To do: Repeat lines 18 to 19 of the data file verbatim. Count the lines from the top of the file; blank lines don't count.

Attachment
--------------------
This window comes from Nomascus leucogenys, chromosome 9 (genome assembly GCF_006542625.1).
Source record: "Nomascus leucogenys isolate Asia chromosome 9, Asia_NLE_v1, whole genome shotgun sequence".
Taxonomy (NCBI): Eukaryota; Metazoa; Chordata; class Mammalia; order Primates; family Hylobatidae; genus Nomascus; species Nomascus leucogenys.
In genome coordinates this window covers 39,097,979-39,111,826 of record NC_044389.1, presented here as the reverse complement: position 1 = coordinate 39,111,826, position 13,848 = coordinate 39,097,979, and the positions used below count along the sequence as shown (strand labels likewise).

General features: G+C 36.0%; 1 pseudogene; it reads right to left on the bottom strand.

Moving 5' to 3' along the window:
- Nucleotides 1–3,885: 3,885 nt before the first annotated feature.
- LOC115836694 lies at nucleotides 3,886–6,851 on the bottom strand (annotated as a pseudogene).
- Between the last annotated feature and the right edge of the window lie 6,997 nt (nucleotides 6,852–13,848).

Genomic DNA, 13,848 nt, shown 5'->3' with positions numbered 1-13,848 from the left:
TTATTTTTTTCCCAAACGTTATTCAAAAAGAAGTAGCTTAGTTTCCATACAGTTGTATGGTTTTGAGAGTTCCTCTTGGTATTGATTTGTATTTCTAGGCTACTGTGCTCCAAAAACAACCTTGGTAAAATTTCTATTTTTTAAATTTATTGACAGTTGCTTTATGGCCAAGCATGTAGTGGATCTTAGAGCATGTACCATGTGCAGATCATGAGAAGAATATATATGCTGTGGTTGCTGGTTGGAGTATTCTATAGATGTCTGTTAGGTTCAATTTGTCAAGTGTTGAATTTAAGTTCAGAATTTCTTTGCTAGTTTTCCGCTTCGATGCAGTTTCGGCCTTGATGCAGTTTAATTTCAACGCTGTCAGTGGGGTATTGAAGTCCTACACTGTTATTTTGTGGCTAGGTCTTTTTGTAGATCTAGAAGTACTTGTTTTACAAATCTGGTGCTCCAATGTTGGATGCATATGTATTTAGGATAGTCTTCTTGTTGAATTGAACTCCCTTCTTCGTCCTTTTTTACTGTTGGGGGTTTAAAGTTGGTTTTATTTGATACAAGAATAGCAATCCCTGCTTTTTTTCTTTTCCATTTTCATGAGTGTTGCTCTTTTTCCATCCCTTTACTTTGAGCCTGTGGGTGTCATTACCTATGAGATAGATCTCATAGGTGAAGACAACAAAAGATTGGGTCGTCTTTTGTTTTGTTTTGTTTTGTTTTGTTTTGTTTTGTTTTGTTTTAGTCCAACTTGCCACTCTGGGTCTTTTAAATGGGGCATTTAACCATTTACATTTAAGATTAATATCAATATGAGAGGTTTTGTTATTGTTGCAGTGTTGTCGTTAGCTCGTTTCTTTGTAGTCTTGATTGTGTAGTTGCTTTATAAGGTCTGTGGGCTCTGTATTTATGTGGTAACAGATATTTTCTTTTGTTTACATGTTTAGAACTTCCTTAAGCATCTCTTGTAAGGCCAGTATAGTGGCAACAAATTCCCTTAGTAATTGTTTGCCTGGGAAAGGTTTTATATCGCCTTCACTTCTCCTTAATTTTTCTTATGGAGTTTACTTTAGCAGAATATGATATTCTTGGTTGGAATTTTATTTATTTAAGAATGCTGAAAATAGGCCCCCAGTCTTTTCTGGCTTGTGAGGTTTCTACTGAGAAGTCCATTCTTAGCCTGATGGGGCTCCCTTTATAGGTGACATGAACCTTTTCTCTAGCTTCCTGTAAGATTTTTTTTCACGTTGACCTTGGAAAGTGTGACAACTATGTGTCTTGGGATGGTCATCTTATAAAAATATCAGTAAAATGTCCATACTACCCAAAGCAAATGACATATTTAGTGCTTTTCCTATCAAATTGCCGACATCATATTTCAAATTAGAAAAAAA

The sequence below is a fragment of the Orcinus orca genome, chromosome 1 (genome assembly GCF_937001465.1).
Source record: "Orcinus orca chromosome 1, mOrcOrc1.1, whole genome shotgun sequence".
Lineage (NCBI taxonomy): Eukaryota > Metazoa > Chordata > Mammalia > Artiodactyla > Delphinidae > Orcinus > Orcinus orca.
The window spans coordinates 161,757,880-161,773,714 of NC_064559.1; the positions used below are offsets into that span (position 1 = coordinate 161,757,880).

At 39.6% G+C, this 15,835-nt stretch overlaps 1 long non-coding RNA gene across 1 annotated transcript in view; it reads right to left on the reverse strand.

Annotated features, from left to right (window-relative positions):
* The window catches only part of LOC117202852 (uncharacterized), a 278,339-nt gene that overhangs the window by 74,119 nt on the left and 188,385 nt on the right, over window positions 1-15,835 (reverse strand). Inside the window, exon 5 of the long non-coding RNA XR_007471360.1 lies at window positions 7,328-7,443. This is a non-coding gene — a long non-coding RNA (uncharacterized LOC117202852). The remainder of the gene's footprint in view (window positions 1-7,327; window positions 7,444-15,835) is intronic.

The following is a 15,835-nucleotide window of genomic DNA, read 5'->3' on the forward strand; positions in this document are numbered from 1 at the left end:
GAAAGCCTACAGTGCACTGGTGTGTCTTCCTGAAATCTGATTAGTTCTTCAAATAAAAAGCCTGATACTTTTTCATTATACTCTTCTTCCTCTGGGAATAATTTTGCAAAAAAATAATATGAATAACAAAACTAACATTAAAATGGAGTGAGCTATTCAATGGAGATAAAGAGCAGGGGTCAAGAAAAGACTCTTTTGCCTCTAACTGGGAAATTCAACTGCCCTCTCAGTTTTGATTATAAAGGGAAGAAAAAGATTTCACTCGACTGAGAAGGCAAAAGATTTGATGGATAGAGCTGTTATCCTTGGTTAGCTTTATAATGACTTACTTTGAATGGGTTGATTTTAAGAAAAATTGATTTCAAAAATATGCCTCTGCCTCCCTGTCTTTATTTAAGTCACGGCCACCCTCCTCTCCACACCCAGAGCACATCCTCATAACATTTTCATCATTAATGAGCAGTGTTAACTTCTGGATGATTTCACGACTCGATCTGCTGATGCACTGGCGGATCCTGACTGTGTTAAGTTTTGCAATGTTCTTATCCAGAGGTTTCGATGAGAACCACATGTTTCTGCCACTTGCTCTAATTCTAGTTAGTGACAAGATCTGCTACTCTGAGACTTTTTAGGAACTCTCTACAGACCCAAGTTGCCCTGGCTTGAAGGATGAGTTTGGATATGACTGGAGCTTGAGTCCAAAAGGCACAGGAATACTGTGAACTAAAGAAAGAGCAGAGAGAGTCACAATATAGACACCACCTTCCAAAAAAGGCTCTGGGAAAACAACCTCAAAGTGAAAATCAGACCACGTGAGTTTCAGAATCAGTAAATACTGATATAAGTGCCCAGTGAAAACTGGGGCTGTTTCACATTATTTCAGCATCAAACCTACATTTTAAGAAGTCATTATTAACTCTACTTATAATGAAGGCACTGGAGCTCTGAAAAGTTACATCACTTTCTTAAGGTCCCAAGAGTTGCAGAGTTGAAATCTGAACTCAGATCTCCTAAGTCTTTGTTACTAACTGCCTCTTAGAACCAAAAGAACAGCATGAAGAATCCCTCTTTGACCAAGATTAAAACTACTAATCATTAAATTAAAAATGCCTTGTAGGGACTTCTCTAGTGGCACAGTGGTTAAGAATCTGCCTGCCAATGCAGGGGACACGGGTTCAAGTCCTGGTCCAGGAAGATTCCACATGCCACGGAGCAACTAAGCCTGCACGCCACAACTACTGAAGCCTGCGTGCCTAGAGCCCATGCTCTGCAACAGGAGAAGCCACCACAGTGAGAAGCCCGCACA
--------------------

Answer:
* The window catches only part of LOC117202852 (uncharacterized), a 278,339-nt gene that overhangs the window by 74,119 nt on the left and 188,385 nt on the right, over window positions 1-15,835 (reverse strand). Inside the window, exon 5 of the long non-coding RNA XR_007471360.1 lies at window positions 7,328-7,443. This is a non-coding gene — a long non-coding RNA (uncharacterized LOC117202852). The remainder of the gene's footprint in view (window positions 1-7,327; window positions 7,444-15,835) is intronic.

The following is a 15,835-nucleotide window of genomic DNA, read 5'->3' on the forward strand; positions in this document are numbered from 1 at the left end: